Chinese women emerging in tennis
By Douglas Robson, USA TODAY
NEW YORK — It isn't a social revolution. But a quick look around the U.S. Open would suggest Chinese tennis is experiencing its own Great Leap Forward.
Four years ago, there wasn't a single player from China ranked in the top 100. Now there are six.
"I was the one who always said everybody's talking about the Russians, but these Chinese women are coming along, too," says Serena Williams, who began her U.S. Open campaign on Wednesday by beating Lourdes Dominguez Lino 6-1, 6-2.
Because of a booming economy, a rich tradition in racket sports such as badminton and table tennis, a burgeoning middle class — and most importantly, the looming Beijing Olympics in 2008 — China is primed for tennis ascendancy.
"The China Tennis Association has put in a lot of support," says No. 29 seed Zheng Jie.
It has been a watershed year for the world's most populous nation:
• China has a record six players entered in this year's U.S. Open, one shy of its all-time Grand Slam mark at January's Australian Open.
• The doubles pair of Zheng Jie and Yan Zi won China's first Grand Slam title at the Australian Open and added a second at Wimbledon.
• In July, Li Na, the top-ranked woman in Chinese history (No. 22), became the first man or woman from China to reach the quarterfinals at a major at Wimbledon.
• No Chinese player had ever won a Sony Ericsson WTA Tour title in singles, but in less than two years they have captured six.
• In July, China beat Germany in Beijing to secure a place in the Fed Cup world group for the first time.
Can a singles title at a major be far off? "Maybe close, maybe far," says No. 24 seed Li, who wrapped up a rain-suspended first-round win against Maria Sanchez Lorenzo 4-6, 6-3, 6-0.
Li Ting and Sun Tiantian's shocking women's doubles win at the Athens Olympics marked the first significant Chinese rumbling. Many players point to the Beijing Olympics for the continued surge.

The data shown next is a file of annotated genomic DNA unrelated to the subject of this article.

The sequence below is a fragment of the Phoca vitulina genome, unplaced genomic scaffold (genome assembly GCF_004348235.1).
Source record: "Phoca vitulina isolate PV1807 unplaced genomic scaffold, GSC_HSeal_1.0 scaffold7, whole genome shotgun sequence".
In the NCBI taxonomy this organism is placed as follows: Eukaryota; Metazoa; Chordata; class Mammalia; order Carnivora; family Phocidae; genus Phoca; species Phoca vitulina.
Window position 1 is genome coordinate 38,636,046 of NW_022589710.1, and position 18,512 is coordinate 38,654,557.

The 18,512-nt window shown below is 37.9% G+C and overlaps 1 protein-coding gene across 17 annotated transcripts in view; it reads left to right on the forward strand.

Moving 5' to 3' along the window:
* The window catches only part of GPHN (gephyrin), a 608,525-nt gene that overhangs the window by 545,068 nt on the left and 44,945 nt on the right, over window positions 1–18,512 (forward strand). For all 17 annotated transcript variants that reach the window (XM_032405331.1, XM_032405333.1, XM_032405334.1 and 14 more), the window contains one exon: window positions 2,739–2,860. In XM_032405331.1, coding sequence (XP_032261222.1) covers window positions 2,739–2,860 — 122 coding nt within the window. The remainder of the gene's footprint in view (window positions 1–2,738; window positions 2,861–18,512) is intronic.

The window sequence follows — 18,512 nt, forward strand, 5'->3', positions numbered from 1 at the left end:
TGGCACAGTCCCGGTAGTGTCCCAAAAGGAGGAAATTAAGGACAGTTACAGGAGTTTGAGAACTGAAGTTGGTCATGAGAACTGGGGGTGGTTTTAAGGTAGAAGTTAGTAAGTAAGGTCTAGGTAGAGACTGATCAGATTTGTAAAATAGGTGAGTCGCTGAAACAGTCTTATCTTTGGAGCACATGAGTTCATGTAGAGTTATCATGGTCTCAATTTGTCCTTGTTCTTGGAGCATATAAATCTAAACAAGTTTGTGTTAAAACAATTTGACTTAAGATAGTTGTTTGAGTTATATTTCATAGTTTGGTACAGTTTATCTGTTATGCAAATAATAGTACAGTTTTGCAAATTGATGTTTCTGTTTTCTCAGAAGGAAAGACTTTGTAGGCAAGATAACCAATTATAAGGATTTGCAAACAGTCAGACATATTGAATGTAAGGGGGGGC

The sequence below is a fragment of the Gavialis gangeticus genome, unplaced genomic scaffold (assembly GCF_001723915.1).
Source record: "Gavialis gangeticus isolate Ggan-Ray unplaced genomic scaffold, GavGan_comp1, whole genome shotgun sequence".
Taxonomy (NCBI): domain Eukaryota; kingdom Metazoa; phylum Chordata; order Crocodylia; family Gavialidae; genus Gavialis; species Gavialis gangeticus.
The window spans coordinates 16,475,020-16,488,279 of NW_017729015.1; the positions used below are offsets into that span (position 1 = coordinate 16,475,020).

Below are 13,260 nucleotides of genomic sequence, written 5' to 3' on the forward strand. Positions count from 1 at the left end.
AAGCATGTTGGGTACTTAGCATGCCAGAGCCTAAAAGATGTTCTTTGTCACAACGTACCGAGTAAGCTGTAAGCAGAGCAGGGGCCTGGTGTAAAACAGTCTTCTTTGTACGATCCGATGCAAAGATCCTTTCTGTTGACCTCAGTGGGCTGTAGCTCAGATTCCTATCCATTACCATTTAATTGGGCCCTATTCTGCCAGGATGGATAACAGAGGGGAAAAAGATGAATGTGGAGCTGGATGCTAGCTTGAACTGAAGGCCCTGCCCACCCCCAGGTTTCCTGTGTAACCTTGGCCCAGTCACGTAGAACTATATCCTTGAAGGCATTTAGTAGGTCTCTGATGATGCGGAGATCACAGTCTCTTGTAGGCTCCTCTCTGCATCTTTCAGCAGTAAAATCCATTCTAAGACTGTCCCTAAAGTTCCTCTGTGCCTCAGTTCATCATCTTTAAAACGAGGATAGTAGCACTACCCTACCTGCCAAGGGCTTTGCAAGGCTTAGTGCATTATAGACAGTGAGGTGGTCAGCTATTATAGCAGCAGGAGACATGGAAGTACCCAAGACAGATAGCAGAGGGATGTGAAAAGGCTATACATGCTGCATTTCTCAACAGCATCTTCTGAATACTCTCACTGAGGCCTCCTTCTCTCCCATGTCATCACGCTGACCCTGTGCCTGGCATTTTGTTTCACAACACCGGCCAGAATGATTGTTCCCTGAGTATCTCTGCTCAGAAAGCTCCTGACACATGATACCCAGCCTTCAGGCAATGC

"It's the same (in importance) to winning a Grand Slam," says Li, a sturdily built 24-year-old from Wuhan, who says that children who once might have been guided into other sports are choosing tennis.
She played badminton from 6-8 before an observant coach, seeing her tennis-like strokes, told her to try tennis. Li recalls that she "didn't even know" what tennis was.
The Chinese players, most of whom travel as a group with the national coaches and also must give a portion of their winnings back to the federation, are also known for practicing five or six hours a day.
With government resources at their disposal, they have adopted a professional approach to tennis.
"They're very well organized in terms of recuperation," says top-seeded Amelie Mauresmo of France, another first-round winner Wednesday. "They're traveling with physio(therapist)s, with physical trainers and everything."
It's not clear why the men have not followed suit. The top-ranked man is No. 485 and none qualified for the U.S. Open. Li says it may be that men's pro tennis is deeper.
Despite these inroads, careers are subject to national considerations. Last year, players were forced to skip Wimbledon in order to participate in the country's quadrennial national championships.